‘And when was the last time you saw him or her?’ he asks. More writing.
‘It’s a her,’ I say, a little more defensively than I would like. ‘You know. She’s a … um … she …’ I trail off.
‘Okay,’ he says, not writing it down. ‘And …?’
‘And I saw her on Thursday. If that’s your next question.’
‘The day of the … uh, incident.’
‘Um, yeah. But she’s got nothing to do with this.’
‘Really? Why would you say that?’
‘Because she didn’t. Because I wasn’t thinking of her at the time.’
‘Really? Why not? Doesn’t that seem a little strange to you?’
‘I just wasn’t.’
It’s not until a few days later that I really start to think about this, the question playing over in my head – just why the hell wasn’t I thinking about her? How could I not possibly have connected the two?
‘And what happened when you met up, this last time?’
‘Um, we kinda broke up.’
‘Kinda,’ he says, like it’s interesting, not a question. He writes something down.
‘Okay. That must be tough for you. Do you mind if I ask you who did the actual breaking up? Or was it a mutual thing?’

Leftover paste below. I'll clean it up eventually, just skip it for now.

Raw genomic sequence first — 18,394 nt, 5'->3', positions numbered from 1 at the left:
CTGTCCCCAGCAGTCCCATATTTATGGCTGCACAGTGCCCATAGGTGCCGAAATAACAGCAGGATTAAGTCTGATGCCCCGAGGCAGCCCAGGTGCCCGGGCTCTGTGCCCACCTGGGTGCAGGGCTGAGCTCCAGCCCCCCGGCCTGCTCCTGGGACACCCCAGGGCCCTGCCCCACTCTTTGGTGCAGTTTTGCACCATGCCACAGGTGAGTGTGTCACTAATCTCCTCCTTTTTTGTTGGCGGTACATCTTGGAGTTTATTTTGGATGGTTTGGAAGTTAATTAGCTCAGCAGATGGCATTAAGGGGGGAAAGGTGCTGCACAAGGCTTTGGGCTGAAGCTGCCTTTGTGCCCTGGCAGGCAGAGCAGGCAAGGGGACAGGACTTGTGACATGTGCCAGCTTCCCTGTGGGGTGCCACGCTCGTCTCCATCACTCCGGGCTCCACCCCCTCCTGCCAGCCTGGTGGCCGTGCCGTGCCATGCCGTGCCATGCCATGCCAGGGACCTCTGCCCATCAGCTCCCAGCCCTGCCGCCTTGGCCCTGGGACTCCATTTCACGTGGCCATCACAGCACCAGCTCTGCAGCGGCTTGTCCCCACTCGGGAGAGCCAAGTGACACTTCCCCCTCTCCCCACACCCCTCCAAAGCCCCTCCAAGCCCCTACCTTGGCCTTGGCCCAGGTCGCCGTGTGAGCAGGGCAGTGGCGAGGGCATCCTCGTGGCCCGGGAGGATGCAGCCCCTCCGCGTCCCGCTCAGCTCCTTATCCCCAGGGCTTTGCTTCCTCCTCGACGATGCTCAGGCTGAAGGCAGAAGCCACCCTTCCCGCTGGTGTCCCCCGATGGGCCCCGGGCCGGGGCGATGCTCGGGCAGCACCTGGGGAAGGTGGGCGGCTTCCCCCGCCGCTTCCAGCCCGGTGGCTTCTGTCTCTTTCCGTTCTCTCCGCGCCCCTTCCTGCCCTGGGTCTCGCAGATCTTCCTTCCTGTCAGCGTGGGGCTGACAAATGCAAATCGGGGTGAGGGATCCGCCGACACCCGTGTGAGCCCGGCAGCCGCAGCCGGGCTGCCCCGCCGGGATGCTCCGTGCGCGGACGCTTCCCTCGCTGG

‘She did. Okay. That’s always a tough thing to go through, no matter what age. Is this the first break up you’ve had?’
First? The word seems weird in my head, like I haven’t thought about first or second or whatever. I haven’t thought about how this single event might fit into my future. I haven’t thought about my future. And suddenly I picture Belinda standing in front of me outside Cam’s house telling me ‘It’s how I feel’ with black mascara running down her face, and stretching out the length of the street behind her is a queue of girls just waiting their turn.
She tries to draw shut the black curtains to block out the piercing afternoon sunlight. They stick, so she yanks them again, pulling from higher up this time, a trick learned from a thousand nights and lazy afternoons. The room now dark, she flicks on the bedside light and covers its lampshade with a black lace scarf. I loosen my green and gold tie, undo the two top buttons of my school shirt and pull the tie over my head. We look at each other and she undoes her tie and unbuttons her shirt.
‘How nervous should I be?’ I say.
‘Dunno. She said this morning she’d be back by four, but you know what she’s like with you hanging around when she’s not here.’
‘I’ll go after,’ I say.
‘She knows something’s up.’
I pull off my shoes and place the socks inside.
‘She could be home any time. All I’m saying is, I know what she’s like – she doesn’t trust me. She doesn’t trust you.’
I lay the shirt carefully on the floor, the half-undone tie next to it.
She stands in front of me, her hands across her chest. I drop my grey slacks and place them next to the shirt. Her legs show through the ladders of her cheap stockings, a network of tanned lines. Small smudges of nail varnish stop the runs above her knees.